I chose not to marry and have children so we’ll have to find a way to tolerate each other.
Nothing stressed Flora more than knowing she was being tolerated. She wanted to be accepted. Welcomed. Loved.
Protected by her father’s arms, Molly gained confidence. “Do you wear shoes in your house?”
“I don’t have a house, I have an apartment. And I don’t own it, I rent it. It belongs to someone else, and he doesn’t care too much about things like leaks and damp.” And cockroaches. “It’s not as special as your home.” The thought of all the people and activity that had probably taken place on her floor made her want to walk around in thigh-length boots and a hazmat suit, not bare feet.
Still, when she’d dreamed of a family home it hadn’t looked like this.
Flora placed her shoes neatly to the side of the entryway.
“We have a shoe cupboard.” Molly pointed, and Flora followed directions and opened a door. Behind it was a large concealed cupboard complete with shoe racks.
“Well look at that!” Flora tucked her shoes inside. “I bet that’s a perfect place to play hide-and-seek.”
Molly gave her an odd look. “It’s a cupboard. You’d get dirty.”
“But sometimes getting dirty is fun, and—” Flora stopped “—and, you’re right, you would get dirty and that is such a pretty dress. It would be a shame to get it dusty.” It had driven her aunt mad that Flora could never stay clean for five minutes.
“Your dress is very bright and dazzly.”
“Thank you.” Flora glanced down at herself. “I made it myself.”
Molly frowned. “Why? You couldn’t afford to buy one?”
Jack cleared his throat. “Flora made it herself because she’s talented. And I think it’s time to move this conversation on, young lady. Let’s go through to the kitchen and see how your sister is doing with dinner and what we can do to help.” He put Molly down and sent Flora a look of apology.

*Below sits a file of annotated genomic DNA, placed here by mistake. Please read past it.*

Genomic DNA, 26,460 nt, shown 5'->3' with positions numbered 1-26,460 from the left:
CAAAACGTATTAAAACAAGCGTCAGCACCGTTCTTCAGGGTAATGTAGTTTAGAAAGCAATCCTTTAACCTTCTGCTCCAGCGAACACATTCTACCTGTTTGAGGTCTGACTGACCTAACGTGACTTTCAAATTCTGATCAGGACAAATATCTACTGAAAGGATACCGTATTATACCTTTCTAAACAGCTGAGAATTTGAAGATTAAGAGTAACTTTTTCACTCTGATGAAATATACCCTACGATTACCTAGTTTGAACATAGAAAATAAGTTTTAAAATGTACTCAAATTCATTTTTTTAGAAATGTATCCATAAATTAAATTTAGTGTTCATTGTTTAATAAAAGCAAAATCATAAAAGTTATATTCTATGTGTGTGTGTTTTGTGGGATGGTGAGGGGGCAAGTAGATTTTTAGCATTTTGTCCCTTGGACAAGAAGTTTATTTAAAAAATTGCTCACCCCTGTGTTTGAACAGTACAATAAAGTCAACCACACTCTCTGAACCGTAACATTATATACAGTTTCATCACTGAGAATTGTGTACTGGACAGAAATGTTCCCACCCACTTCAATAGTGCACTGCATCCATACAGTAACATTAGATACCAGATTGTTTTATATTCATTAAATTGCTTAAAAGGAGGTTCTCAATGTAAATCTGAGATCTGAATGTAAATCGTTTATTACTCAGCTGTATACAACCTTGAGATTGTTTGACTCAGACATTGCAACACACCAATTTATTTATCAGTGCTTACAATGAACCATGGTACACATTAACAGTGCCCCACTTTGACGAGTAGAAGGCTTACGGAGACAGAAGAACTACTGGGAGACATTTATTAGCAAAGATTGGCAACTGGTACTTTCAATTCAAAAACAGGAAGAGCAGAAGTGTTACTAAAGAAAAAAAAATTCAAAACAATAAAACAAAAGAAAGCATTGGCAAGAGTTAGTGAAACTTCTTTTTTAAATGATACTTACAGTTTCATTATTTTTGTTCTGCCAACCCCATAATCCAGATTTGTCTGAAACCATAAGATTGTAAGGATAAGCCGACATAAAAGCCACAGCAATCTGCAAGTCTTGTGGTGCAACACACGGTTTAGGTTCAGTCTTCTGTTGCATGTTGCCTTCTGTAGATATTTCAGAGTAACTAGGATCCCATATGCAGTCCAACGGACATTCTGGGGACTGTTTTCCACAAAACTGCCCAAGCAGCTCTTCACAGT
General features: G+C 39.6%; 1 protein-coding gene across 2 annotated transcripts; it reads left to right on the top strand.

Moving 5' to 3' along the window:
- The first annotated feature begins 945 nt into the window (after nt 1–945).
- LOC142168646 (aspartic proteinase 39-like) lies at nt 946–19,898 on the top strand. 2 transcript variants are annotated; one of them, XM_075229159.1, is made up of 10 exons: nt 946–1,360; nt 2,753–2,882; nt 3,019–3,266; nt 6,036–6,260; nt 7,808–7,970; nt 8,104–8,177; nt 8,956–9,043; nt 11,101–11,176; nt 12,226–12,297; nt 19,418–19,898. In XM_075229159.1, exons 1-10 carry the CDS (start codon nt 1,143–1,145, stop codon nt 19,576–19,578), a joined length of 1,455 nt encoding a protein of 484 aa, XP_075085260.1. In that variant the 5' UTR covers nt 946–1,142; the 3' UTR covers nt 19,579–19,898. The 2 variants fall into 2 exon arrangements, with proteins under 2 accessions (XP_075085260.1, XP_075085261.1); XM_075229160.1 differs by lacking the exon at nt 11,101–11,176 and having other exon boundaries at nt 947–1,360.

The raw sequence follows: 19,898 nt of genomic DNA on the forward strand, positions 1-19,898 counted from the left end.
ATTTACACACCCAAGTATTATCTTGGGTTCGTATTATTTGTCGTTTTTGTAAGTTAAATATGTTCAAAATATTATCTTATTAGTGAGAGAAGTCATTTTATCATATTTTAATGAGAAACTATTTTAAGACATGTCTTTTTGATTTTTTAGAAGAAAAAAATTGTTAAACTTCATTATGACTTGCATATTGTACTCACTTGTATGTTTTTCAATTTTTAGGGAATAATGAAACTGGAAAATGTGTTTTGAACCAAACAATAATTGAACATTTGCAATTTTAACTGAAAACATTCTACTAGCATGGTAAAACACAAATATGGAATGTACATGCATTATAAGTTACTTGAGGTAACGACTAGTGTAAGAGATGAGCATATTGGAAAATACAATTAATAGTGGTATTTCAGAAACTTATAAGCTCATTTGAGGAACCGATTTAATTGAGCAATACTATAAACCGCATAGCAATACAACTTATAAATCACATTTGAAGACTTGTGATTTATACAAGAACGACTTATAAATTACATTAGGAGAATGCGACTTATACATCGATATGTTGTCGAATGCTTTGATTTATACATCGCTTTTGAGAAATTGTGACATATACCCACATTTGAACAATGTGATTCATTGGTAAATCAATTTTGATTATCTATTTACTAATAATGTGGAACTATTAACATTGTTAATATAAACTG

She smiled, signaling that it wasn’t a problem although of course it was a problem.
Telling herself that this was bound to take time, Flora followed them through to the back of the house. If this was a test, she’d failed dismally.
As she followed him toward the kitchen she glanced through an open door into the living room, and noticed the elegant white sofas. White sofas? How did they not get filthy? Flora hoped she wasn’t going to be invited into that room. She’d be terrified to sit down in case she marked the fabric. A selection of art books were stacked on a low table and a large cream rug covered the oak floor.
It looked like a room straight out of a design magazine. If she hadn’t known a family lived here, she would have guessed the occupants were a professional couple who spent most of their time in the office or entertaining friends who wouldn’t spill a drop of red wine.
The house had a cool, elegant feel with art and large photographs crowding the walls. She looked more closely and saw that all the photographs were of the same person, a dancer. She was almost impossibly graceful and ethereal, the camera capturing the height of a gazelle-like leap into the air, the elegant stretch of her arms, the curve of her instep as she balanced en pointe. It all looked effortless.
She turned her head and saw Molly watching her.
“That’s my mommy. She was a famous dancer.”
And now, of course, it all fell into place. Becca. Jack’s wife was Becca Parker. The Becca Parker, darling of the media and ballet-loving audiences across the globe, a dancer who displayed the perfect combination of athleticism and grace, power and poise. Those photographs portrayed the triumph and nothing of the struggle. And they only told the early part of Becca’s story.
As her star was rising, Becca Parker had damaged her knee and been unable to perform again. Another person might have sunk into depression. Not Becca. She’d turned her recovery into a triumph and invented a fitness regime she called “Becca’s Body.” She’d invested in first one studio and then another until her company was running classes across the major cities of the US.
Flora had never taken a Becca’s Body class. She had neither the budget nor the motivation. And she definitely didn’t have the right body.
Staring at those photographs, she felt like a small, ungainly elephant. She had a feeling Becca wouldn’t have been impressed by her.